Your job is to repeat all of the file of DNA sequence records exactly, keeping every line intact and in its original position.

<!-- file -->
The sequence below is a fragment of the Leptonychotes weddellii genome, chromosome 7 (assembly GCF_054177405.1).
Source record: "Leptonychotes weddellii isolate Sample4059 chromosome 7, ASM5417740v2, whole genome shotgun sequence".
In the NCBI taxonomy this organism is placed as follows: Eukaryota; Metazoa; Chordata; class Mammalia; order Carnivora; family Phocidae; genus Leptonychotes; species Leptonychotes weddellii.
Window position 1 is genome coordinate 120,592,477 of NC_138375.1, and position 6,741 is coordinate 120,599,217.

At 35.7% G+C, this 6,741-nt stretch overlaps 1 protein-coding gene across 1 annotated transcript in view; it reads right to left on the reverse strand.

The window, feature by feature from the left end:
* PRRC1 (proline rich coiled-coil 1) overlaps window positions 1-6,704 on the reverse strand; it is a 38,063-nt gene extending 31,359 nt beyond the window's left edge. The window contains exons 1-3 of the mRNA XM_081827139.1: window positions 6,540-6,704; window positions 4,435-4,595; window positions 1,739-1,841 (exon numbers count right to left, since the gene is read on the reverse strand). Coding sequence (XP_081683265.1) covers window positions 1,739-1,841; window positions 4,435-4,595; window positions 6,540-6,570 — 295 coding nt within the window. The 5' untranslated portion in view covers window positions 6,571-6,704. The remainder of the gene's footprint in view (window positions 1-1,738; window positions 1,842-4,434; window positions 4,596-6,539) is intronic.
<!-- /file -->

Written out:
The sequence below is a fragment of the Leptonychotes weddellii genome, chromosome 7 (assembly GCF_054177405.1).
Source record: "Leptonychotes weddellii isolate Sample4059 chromosome 7, ASM5417740v2, whole genome shotgun sequence".
In the NCBI taxonomy this organism is placed as follows: Eukaryota; Metazoa; Chordata; class Mammalia; order Carnivora; family Phocidae; genus Leptonychotes; species Leptonychotes weddellii.
Window position 1 is genome coordinate 120,592,477 of NC_138375.1, and position 6,741 is coordinate 120,599,217.

At 35.7% G+C, this 6,741-nt stretch overlaps 1 protein-coding gene across 1 annotated transcript in view; it reads right to left on the reverse strand.

The window, feature by feature from the left end:
* PRRC1 (proline rich coiled-coil 1) overlaps window positions 1-6,704 on the reverse strand; it is a 38,063-nt gene extending 31,359 nt beyond the window's left edge. The window contains exons 1-3 of the mRNA XM_081827139.1: window positions 6,540-6,704; window positions 4,435-4,595; window positions 1,739-1,841 (exon numbers count right to left, since the gene is read on the reverse strand). Coding sequence (XP_081683265.1) covers window positions 1,739-1,841; window positions 4,435-4,595; window positions 6,540-6,570 — 295 coding nt within the window. The 5' untranslated portion in view covers window positions 6,571-6,704. The remainder of the gene's footprint in view (window positions 1-1,738; window positions 1,842-4,434; window positions 4,596-6,539) is intronic.